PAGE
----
RT-qPCR analysis

Total RNA from the tissue samples and cells was extracted using TRIzol reagent (Invitrogen; Thermo Fisher Scientific, Inc.). The first strand cDNA was synthesized from 1 µg of total RNA using a PrimeScript RT Reagent kit (Takara Bio, Inc., Otsu, Japan) according to the manufacturer’s protocols. The expression levels of MALAT1 were determined using SYBR Green Real-Time PCR Master Mix (Roche Diagnostics, Basel, Switzerland) on an ABI 7500 PCR system (Applied Biosystems; Thermo Fisher Scientific, Inc.), with GAPDH as an internal control. qPCR was performed to detect miR-34a expression using the TaqMan microRNA Assay kit (Applied Biosystems; Thermo Fisher Scientific, Inc.) on an ABI 7500 PCR system and U6 small nuclear RNA was used as an endogenous control. Three replicates were involved in this experiment. RT-qPCR was conducted with the following amplification protocol: 95°C for 1 min, 40 cycles of 95°C for 15 sec and 60°C for 1 min. The relative gene expression was calculated using the 2−ΔΔCq quantification method (26). The primer sequences used were as follows: MALAT1 forward, 5′-AAAGCAAGGTCTCCCCACAAG-3′, reverse, 5′-GGTCTGTGCTAGATCAAAAGGCA-3′; GAPDH forward, 5′-GCACCGTCAAGGCTGAGAAC-3′ and reverse 5′-TGGTGAAGACGCCAGTGGA-3′; miR-34a forward, 5′-GTGCAGGGTCCGAGGT-3′, reverse, 5′-GCCGCTGGCAGTGTCTTAGCTG-3′ and U6 forward, 5′-GCTTCGGCAGCACATATACTAAAAT-3′ and reverse, 5′-CGCTTCACGAATTTGCGTGTCAT-3′.

MTT assay

Cell viability was assessed using an MTT assay. Following transfection, SOSP-9607 and Saos-2 cells were seeded into 96-well plates at a density of 3,000 cells/well and incubated at 37°C for 0, 24, 48 and 72 h. Then, 20 µl of 0.5 mg/ml MTT (Beyotime Institute of Biotechnology, Haimen, China) was added into each well and incubated for another 4 h at 37°C. Following removal of the supernatant, 150 µl dimethyl sulfoxide was administrated to cells to dissolve formazan. The relative absorbance at wavelength of 490 nm was measured with a microplate reader (Model 680; Bio-Rad Laboratories, Inc., Hercules, CA, USA).

Transwell invasion and migration assays

Cell invasion assay was performed using a Transwell chamber (8-µm; Corning Incorporated, Corning, NY, USA) containing a Matrigel-coated membrane (BD Bioscience, San Jose, CA, USA) and cell migration assay was conducted in a similar fashion without Matrigel. The transfected SOSP-9607 and Saos-2 cells (5×105 cells) in serum-free DMEM medium were seeded in the upper chambers, and the DMEM containing 10% FBS was added to the lower chambers as a chemoat-tractant. Following incubation at 37°C for 24h, the cells that did not migrate or invade on the upper chamber were removed with a cotton swab, while cells that invaded or migrated to the lower chamber were fixed with 100% methanol for 20 min and stained with 0.5% crystal violet at room temperature for 5 min. The number of invaded or migrated cells was counted under a light microscope (Olympus Corporation, Tokyo, Japan).

Luciferase reporter assay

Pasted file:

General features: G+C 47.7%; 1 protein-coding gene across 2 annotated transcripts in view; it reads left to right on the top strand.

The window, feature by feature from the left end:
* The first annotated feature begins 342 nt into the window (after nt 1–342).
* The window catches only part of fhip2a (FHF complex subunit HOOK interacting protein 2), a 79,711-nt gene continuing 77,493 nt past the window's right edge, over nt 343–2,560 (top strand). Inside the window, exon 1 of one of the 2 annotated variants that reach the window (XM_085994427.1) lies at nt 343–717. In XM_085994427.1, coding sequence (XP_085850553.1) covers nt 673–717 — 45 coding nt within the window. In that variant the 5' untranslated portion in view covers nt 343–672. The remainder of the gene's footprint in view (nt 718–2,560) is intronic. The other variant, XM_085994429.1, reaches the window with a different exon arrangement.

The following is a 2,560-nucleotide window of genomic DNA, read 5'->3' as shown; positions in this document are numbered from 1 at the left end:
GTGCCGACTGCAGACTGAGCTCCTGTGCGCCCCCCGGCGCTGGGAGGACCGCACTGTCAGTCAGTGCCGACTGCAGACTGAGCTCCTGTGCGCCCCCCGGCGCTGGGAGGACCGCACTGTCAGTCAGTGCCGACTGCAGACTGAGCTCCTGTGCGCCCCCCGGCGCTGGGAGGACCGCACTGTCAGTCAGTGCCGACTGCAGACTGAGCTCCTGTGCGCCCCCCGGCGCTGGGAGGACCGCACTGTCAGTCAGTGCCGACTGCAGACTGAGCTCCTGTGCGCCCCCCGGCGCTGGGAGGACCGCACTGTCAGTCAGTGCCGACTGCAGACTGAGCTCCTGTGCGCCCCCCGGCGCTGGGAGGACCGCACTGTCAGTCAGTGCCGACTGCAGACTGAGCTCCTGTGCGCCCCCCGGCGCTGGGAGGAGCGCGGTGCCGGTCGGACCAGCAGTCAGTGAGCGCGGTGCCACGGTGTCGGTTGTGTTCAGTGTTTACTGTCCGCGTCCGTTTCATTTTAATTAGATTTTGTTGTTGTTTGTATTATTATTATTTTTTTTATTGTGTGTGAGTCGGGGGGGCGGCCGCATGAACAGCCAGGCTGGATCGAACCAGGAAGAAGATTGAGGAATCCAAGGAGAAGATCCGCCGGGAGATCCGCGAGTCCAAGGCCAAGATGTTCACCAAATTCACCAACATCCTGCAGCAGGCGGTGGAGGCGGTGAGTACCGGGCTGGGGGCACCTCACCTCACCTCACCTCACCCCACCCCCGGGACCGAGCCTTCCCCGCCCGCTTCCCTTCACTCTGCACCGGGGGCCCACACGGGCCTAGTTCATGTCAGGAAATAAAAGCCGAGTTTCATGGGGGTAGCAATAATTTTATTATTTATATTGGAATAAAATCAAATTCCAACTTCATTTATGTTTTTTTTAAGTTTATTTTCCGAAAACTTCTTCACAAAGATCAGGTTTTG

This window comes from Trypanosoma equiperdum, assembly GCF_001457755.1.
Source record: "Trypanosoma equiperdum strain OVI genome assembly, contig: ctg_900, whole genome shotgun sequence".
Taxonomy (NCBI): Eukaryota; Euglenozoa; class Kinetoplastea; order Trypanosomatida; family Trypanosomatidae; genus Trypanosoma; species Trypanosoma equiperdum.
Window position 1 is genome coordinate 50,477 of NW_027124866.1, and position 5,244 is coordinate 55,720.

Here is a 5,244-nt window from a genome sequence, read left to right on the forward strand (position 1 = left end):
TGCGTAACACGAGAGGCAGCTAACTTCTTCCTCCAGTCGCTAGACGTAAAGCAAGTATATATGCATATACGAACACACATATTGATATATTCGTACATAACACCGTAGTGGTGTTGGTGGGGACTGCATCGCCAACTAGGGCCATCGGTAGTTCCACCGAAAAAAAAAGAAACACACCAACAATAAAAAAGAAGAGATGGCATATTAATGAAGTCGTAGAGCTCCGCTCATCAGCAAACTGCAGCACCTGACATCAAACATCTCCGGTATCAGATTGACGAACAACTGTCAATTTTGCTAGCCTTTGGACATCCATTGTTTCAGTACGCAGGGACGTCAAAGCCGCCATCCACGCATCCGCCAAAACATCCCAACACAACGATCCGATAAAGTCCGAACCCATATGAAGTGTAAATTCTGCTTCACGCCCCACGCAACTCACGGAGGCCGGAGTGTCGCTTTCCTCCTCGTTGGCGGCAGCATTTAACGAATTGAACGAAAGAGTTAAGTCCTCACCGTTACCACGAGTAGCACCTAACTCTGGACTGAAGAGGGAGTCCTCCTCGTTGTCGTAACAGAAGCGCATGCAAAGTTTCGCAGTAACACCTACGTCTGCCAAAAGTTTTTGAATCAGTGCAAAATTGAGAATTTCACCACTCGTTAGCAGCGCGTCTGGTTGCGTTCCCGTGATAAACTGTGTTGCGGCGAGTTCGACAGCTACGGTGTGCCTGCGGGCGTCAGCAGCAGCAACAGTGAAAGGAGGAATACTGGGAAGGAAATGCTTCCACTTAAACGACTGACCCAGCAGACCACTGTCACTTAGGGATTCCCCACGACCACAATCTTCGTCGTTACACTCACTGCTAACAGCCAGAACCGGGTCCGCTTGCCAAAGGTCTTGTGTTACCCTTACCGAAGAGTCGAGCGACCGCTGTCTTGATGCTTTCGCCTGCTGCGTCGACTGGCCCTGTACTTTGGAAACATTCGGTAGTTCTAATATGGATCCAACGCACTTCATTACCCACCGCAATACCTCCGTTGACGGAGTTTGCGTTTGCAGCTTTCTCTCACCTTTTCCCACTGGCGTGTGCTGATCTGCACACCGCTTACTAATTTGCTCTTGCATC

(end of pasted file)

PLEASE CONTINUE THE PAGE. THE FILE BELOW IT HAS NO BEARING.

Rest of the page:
The potential binding sites of miR-34a and 3′-untranslated region (UTR) of MALAT1 or CCND1 were predicted by bioinformatics software miRcode 11 (http://www.mircode.org/) or TargetScan Human Release 7.1 (http://www.targetscan.org/vert_71/). For the luciferase reporter assay, SOSP-9607 cells were seeded into 24-well plates at 3×104 cells/well and cotransfected with 50 nM miR-34a or miR-NC, 50 ng of recombinant luciferase pGL3 vectors (Promega Corporation, Madison, WI, USA) with sites of restriction enzymes NheI and XhoI containing the wild-type or mutant MALAT1 or 3′-UTR of CCND1 fragments and 2 ng pRL-TK (Promega Corporation) using Lipofectamine 2000. Cells were harvested at 48 h post-transfection and then the luciferase activity was measured using the Dual-Luciferase Reporter Assay System (Promega Corporation). Renilla lucif-erase activity was used for normalization.

RNA immunoprecipitation (RIP)

RIP was conducted using a Magna RNA-binding protein immunoprecipitation kit (EMD Millipore, Billerica, MA, USA). Briefly, after the centrifugation at 2,000 × g for 10 min at 4°C, the cell pellets of SOSP-9607 transfected with miR-34a mimics were collected and resuspended in NP-40 lysis buffer (Sigma-Aldrich; Merck KGaA, Darmstadt, Germany) supplemented with 1 mM PMSF (Sigma-Aldrich; Merck KGaA), 1 mM dithiothreitol (Invitrogen; Thermo Fisher Scientific., Inc.), 1% protease inhibitor cocktail (Sigma-Aldrich; Merck KGaA), as well as 200 U/ml RNase inhibitor (Invitrogen; Thermo Fisher Scientific., Inc.). The supernatant from whole cell lysate was incubated with RIP buffer containing 0.5 M EDTA, 0.1% RNase inhibitor, A + G magnetic beads conjugated with human anti-Argonaute2 (Ago2) antibody (ab32381, 1:200; Abcam, Cambridge, MA, USA) and IgG (PP6421-K, 1:200; EMD Millipore), as well as a positive control (input). Following incubation overnight at 4°C, the magnetic beads were rinsed with cold NT2 buffer to remove the non-specific binding and then incubated with 10 mg/ml proteinase K (Sigma-Aldrich; Merck KGaA) at 55°C for 30 min. The co-precipitated RNAs were isolated and detected by RT-qPCR as aforementioned to demonstrate MALAT1 and miR-34a in the precipitates.

Western blotting